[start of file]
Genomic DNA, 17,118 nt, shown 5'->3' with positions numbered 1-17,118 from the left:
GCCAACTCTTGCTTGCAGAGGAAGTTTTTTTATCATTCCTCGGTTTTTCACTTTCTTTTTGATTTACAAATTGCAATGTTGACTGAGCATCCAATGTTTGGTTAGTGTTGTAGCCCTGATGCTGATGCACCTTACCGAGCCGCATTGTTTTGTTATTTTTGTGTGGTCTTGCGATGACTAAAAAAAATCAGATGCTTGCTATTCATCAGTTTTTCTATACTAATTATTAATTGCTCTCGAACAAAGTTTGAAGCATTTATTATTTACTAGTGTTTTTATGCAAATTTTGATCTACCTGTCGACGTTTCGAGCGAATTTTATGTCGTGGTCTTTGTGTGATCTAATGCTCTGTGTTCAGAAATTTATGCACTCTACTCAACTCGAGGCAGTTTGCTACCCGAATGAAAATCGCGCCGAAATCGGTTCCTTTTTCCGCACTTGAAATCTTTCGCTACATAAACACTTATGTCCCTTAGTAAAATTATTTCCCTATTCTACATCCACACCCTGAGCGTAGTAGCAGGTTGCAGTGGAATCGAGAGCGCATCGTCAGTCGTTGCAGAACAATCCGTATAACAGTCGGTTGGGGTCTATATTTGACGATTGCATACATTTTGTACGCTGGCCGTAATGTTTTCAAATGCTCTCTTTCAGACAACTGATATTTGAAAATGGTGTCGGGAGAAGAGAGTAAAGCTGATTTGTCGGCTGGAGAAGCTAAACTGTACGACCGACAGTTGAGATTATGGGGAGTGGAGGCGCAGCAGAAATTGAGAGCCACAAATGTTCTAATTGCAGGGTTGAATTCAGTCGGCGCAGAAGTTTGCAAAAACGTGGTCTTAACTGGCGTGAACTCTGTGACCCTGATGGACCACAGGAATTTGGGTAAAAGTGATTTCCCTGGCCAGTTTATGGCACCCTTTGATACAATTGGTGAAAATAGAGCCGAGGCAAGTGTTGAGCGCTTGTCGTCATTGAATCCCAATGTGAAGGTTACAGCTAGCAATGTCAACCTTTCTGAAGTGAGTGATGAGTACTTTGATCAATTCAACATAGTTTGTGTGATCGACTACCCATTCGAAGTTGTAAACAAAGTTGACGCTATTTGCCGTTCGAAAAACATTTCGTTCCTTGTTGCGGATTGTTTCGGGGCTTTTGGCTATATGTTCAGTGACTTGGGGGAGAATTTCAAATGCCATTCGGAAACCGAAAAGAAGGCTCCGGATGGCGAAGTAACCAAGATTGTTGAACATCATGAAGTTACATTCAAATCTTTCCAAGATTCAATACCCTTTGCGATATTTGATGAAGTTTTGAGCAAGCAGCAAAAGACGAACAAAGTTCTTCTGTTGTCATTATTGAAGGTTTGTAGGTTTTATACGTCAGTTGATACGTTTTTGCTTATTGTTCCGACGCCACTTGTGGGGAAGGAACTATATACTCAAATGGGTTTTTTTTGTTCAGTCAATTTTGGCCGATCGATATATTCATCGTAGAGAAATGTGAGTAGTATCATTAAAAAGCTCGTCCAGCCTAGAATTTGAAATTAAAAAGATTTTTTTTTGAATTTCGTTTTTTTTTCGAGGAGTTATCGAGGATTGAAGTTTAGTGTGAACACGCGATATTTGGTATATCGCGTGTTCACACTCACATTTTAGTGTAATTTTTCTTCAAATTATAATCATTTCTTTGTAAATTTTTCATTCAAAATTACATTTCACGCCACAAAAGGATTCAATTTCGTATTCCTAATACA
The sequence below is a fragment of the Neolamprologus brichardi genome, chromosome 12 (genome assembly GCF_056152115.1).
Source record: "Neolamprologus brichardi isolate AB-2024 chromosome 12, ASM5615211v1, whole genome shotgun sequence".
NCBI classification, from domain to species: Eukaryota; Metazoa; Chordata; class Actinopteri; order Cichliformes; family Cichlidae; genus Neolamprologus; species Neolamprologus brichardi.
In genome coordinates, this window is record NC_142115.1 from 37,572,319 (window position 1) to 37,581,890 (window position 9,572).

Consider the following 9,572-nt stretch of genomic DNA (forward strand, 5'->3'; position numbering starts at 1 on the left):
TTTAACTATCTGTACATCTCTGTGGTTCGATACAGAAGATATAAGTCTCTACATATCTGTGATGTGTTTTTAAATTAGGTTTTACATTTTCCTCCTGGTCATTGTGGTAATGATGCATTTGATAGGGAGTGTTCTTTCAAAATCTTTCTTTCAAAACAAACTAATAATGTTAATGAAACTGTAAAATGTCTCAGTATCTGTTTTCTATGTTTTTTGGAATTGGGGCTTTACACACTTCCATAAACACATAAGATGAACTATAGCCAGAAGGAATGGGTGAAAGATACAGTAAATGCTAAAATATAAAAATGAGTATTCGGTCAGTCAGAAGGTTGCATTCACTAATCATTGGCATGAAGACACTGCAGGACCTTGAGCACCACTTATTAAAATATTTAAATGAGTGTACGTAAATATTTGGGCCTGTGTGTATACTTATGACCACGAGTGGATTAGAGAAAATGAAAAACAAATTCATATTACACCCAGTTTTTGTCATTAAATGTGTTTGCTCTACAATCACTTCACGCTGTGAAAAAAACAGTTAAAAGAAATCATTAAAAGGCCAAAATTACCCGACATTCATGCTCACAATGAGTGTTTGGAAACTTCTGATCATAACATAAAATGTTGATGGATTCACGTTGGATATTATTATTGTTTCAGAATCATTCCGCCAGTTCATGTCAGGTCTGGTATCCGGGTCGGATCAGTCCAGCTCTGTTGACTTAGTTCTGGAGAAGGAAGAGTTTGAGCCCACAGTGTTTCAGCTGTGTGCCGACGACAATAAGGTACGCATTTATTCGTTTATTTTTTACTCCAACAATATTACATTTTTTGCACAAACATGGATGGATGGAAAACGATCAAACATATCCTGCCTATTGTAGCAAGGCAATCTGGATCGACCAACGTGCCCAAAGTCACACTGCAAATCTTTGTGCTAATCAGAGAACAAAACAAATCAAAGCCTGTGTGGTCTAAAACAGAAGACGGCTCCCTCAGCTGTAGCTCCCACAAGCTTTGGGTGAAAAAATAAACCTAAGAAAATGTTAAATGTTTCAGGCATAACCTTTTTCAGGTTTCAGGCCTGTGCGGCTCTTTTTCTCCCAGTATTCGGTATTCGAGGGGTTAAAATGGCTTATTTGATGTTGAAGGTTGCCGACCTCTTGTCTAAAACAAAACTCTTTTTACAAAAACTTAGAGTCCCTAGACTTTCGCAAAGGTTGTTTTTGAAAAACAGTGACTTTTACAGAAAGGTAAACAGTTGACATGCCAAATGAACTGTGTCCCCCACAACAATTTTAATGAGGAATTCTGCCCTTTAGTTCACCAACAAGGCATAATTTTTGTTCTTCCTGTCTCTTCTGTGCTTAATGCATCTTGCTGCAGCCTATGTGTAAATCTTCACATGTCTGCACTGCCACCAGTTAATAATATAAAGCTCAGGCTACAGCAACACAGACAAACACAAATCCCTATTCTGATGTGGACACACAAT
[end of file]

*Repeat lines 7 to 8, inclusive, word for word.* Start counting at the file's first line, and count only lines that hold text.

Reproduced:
Consider the following 9,572-nt stretch of genomic DNA (forward strand, 5'->3'; position numbering starts at 1 on the left):
TTTAACTATCTGTACATCTCTGTGGTTCGATACAGAAGATATAAGTCTCTACATATCTGTGATGTGTTTTTAAATTAGGTTTTACATTTTCCTCCTGGTCATTGTGGTAATGATGCATTTGATAGGGAGTGTTCTTTCAAAATCTTTCTTTCAAAACAAACTAATAATGTTAATGAAACTGTAAAATGTCTCAGTATCTGTTTTCTATGTTTTTTGGAATTGGGGCTTTACACACTTCCATAAACACATAAGATGAACTATAGCCAGAAGGAATGGGTGAAAGATACAGTAAATGCTAAAATATAAAAATGAGTATTCGGTCAGTCAGAAGGTTGCATTCACTAATCATTGGCATGAAGACACTGCAGGACCTTGAGCACCACTTATTAAAATATTTAAATGAGTGTACGTAAATATTTGGGCCTGTGTGTATACTTATGACCACGAGTGGATTAGAGAAAATGAAAAACAAATTCATATTACACCCAGTTTTTGTCATTAAATGTGTTTGCTCTACAATCACTTCACGCTGTGAAAAAAACAGTTAAAAGAAATCATTAAAAGGCCAAAATTACCCGACATTCATGCTCACAATGAGTGTTTGGAAACTTCTGATCATAACATAAAATGTTGATGGATTCACGTTGGATATTATTATTGTTTCAGAATCATTCCGCCAGTTCATGTCAGGTCTGGTATCCGGGTCGGATCAGTCCAGCTCTGTTGACTTAGTTCTGGAGAAGGAAGAGTTTGAGCCCACAGTGTTTCAGCTGTGTGCCGACGACAATAAGGTACGCATTTATTCGTTTATTTTTTACTCCAACAATATTACATTTTTTGCACAAACATGGATGGATGGAAAACGATCAAACATATCCTGCCTATTGTAGCAAGGCAATCTGGATCGACCAACGTGCCCAAAGTCACACTGCAAATCTTTGTGCTAATCAGAGAACAAAACAAATCAAAGCCTGTGTGGTCTAAAACAGAAGACGGCTCCCTCAGCTGTAGCTCCCACAAGCTTTGGGTGAAAAAATAAACCTAAGAAAATGTTAAATGTTTCAGGCATAACCTTTTTCAGGTTTCAGGCCTGTGCGGCTCTTTTTCTCCCAGTATTCGGTATTCGAGGGGTTAAAATGGCTTATTTGATGTTGAAGGTTGCCGACCTCTTGTCTAAAACAAAACTCTTTTTACAAAAACTTAGAGTCCCTAGACTTTCGCAAAGGTTGTTTTTGAAAAACAGTGACTTTTACAGAAAGGTAAACAGTTGACATGCCAAATGAACTGTGTCCCCCACAACAATTTTAATGAGGAATTCTGCCCTTTAGTTCACCAACAAGGCATAATTTTTGTTCTTCCTGTCTCTTCTGTGCTTAATGCATCTTGCTGCAGCCTATGTGTAAATCTTCACATGTCTGCACTGCCACCAGTTAATAATATAAAGCTCAGGCTACAGCAACACAGACAAACACAAATCCCTATTCTGATGTGGACACACAAT